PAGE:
Fewer Americans Getting Health Coverage through Employers

As a follow-up to yesterday’s post about the Norvax online health insurance quoting service for individuals, a new report is out that says fewer Americans are receiving health insurance thorough their employers. In fact three million fewer Americans under the age of 65 received health insurance through employers in 2007 than in 2000, according to a report from the Economic Policy Institute in Washington.

The report, “The Erosion of Employer-Sponsored Health Insurance,” attributed the growing uninsured population across the country to declines in employer-sponsored health insurance.

According to the report, no category of worker has escaped losses in employer-sponsored health insurance since 2000, with every race, education level and work status experiencing declines.

Health Plan Innovation Take: What’s the problem with the decline in employer-sponsored health plans? Can’t these people buy a plan on their own through an agent or an online service like Norvax?

While many (young and healthy) individuals find that they can actually purchase an individual health plan for less money than they were paying for the plan offered through their employer, many are finding that they cannot purchase an individual plan at all.

Remember, group health insurance plans must be offered at the same price to all who are eligible, regardless of their age or health status. However, individual health policies are individually underwritten. This means that if you have preexisting conditions, or are obese, you will pay more for your policy than someone without these conditions – if you are offered a policy at all.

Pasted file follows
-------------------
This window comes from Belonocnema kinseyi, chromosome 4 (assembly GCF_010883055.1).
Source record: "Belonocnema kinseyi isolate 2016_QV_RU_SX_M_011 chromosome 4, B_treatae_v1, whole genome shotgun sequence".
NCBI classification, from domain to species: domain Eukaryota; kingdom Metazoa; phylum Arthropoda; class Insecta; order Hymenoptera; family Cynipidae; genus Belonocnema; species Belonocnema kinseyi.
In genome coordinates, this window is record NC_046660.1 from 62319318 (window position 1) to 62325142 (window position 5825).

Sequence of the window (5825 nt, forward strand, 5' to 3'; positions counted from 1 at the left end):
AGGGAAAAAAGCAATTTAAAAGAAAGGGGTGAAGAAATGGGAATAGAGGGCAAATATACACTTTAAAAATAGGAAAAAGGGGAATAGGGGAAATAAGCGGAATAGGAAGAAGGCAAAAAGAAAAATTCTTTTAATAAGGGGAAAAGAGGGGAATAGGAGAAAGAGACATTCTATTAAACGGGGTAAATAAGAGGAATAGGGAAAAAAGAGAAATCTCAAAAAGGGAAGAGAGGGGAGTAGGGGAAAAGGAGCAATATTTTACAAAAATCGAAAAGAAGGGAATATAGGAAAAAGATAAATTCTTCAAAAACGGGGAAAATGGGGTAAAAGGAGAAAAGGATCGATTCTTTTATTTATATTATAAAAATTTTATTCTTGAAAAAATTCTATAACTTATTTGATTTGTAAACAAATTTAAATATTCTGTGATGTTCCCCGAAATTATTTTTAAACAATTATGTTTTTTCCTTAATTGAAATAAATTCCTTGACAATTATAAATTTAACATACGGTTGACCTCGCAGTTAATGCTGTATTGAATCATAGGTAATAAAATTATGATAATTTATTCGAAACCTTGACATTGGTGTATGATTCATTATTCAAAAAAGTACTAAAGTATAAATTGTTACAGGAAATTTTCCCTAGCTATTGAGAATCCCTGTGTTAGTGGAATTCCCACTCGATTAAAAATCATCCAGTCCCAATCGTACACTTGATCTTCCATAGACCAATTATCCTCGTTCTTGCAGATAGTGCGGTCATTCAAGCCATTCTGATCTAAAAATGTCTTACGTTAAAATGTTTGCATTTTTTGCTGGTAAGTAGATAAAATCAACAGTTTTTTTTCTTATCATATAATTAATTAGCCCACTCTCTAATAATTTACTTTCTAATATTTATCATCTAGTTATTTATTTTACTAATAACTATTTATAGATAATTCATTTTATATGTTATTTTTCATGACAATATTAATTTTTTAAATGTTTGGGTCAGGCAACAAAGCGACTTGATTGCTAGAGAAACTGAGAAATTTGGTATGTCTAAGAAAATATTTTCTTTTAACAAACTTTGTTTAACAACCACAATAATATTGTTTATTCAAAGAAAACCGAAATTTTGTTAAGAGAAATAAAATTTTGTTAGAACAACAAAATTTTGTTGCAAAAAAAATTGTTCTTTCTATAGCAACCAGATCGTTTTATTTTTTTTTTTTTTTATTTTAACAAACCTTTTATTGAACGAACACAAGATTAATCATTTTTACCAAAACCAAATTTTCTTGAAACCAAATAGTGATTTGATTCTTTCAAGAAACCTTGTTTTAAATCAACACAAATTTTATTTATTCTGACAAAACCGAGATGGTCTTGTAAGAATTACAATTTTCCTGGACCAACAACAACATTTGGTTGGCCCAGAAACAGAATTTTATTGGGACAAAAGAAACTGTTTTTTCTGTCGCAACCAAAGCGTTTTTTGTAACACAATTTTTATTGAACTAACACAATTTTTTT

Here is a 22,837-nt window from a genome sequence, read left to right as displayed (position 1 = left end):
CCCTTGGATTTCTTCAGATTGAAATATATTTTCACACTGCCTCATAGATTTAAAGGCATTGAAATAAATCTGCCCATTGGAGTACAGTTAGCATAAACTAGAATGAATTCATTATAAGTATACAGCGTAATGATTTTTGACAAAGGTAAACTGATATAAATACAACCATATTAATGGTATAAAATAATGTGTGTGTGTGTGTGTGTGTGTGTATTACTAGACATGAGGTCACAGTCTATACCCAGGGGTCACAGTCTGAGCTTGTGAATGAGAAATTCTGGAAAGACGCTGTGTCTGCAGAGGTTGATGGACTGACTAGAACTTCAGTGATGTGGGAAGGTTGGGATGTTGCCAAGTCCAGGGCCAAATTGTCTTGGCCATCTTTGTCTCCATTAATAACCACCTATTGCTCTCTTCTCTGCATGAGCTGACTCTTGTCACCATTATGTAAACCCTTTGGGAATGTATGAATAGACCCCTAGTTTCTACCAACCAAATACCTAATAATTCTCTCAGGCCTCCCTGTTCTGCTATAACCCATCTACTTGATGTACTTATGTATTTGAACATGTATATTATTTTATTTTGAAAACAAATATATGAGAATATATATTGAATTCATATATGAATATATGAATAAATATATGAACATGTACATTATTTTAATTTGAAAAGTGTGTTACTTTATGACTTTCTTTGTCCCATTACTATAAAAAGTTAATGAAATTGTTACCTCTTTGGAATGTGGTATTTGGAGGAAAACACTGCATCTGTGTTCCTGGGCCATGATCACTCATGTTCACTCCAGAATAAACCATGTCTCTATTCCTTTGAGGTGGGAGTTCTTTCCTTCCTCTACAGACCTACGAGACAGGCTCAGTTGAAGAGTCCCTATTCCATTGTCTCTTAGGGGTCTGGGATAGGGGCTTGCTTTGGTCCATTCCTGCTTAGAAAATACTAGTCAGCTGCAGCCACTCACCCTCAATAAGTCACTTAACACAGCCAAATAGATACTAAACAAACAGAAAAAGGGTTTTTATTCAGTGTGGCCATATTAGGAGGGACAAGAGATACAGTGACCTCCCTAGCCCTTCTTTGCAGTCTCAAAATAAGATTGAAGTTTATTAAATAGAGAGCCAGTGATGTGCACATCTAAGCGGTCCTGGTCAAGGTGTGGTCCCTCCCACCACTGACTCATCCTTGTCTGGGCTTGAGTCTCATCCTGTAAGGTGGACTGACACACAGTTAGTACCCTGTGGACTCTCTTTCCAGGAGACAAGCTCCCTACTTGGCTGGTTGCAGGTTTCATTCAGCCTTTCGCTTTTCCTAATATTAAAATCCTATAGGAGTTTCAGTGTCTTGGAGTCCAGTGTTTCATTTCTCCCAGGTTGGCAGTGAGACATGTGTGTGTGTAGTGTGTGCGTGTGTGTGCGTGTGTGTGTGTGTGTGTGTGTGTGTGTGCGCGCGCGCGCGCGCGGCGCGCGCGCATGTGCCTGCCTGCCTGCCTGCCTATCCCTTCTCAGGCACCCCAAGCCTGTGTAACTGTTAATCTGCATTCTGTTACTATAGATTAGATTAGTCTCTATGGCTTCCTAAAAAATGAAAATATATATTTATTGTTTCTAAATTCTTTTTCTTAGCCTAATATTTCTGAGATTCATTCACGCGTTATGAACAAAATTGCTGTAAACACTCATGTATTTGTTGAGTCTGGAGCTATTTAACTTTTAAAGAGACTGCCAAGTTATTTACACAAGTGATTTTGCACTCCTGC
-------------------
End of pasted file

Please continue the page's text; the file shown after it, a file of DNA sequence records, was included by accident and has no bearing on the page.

In fact, Norvax says that one out of every six online shopper is deemed “uninsurable” for standard coverage, due to either a pre-existing condition or a Body Mass Index (BMI) of 39 or higher. While these individuals could still obtain insurance, these two conditions will probably make it more difficult and more expensive.

This is a problem that will need to be solved if the trend continues, which I think it will, towards the widespread dependence on individual health policies. Unfortunately, if laws are passed to mandate guaranteed issue individual policies, as was done in Massachusetts, prices will have to increase for individual policy holders – even the healthy. Without instituting penalties for not buying insurance (again a part of the Massachusetts plan) will more individuals chose to go without coverage? They probably will.

Let’s just hope that as lawmakers get involved in this issue, that they do keep open money saving options like health savings accounts. It seems that the Massachusetts connector has now decide that minimum credible coverage for a health plan in that state must include prescription  drug coverage below the deductible, thus eliminating HSA-type plans in the state.

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